Newswise — March 24, 2021 – Seeds come in different sizes and shapes across plant species. They range from dust-sized seeds in orchids to double coconut Lodoicea (yes, coconuts are seeds!). This Sustainable, Secure Food Blog explores different types of sizes of seeds and how they’ve evolved. The post is part of the 2021 Seed Week celebration, organized by the Crop Science Society of America

According to blogger Aniruddha Maity, “depending on geographical location and the prevailing biotic and abiotic factors, seed size and shape can vary even within a species. Even within same species, for example corn, the size, shape, and shininess of the seeds vary.”

Seeds usually have three main parts:

  1. seed coat that protects the inner parts from outside hazards,
  2. embryo that grows to a plant, and
  3. endosperm (grasses) or cotyledon (non-grass) that stores and supplies food to the growing embryo.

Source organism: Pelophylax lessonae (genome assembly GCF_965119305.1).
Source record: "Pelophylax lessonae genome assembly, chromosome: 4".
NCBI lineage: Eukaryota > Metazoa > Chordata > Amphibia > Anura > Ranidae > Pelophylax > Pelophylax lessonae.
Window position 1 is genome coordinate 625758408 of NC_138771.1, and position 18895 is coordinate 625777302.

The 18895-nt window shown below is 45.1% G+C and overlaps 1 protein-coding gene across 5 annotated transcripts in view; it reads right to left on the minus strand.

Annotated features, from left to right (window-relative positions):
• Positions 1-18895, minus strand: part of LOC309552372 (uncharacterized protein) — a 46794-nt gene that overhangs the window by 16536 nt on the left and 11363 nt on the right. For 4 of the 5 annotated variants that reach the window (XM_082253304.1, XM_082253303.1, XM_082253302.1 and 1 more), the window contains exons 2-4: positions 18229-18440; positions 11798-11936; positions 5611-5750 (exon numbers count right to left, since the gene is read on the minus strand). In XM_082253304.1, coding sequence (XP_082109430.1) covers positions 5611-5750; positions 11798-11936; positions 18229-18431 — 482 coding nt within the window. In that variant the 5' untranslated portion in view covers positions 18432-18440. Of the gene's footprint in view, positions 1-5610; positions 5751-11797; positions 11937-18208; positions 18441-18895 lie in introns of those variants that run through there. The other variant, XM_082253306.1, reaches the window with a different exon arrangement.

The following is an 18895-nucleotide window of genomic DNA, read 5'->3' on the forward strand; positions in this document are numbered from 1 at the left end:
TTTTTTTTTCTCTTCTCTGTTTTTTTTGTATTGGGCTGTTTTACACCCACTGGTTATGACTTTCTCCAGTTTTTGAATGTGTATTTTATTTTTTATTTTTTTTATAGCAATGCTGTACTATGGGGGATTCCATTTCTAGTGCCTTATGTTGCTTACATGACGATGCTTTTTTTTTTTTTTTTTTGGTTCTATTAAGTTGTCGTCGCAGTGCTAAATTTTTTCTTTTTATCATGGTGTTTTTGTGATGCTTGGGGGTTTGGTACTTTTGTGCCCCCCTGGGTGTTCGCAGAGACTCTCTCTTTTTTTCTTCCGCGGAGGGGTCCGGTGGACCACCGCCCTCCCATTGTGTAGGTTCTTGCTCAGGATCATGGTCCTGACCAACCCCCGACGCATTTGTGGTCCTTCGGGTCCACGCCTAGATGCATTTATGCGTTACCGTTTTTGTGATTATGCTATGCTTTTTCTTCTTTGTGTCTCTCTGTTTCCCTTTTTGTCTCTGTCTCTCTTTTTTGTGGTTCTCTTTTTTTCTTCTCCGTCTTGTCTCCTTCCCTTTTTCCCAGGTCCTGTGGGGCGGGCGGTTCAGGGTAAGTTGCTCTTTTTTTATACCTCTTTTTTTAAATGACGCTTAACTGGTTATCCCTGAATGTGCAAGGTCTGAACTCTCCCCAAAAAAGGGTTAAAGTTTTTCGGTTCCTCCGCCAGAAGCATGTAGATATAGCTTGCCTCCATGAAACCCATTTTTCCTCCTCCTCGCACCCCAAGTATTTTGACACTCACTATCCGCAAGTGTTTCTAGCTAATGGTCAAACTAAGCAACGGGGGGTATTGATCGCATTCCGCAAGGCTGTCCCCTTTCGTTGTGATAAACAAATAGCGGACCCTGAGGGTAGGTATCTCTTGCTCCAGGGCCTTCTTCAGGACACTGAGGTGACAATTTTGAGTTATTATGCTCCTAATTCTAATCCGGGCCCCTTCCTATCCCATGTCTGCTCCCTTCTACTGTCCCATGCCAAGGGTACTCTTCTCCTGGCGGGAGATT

Scientists have found smaller seeds have shorter dormancy lifespans than larger seeds because they contain less food inside. They need to stay near the soil surface so the smaller embryo can pierce through the soil. Larger seeds can stay in greater depth in soil. The depth at which a seed is planted depends on the shape of the seed as well.

Smaller seeds can travel to new geographical locations as they can fly to other areas or attach to clothing or your shoes. Big seeds do not tend to travel. To read more about seed shapes and sizes, read the entire blog:

About us: This blog is sponsored and written by members of the American Society of Agronomy and Crop Science Society of America. Our members are researchers and trained, certified professionals in the areas of growing our world’s food supply while protecting our environment. They work at universities, government research facilities, and private businesses across the United States and the world.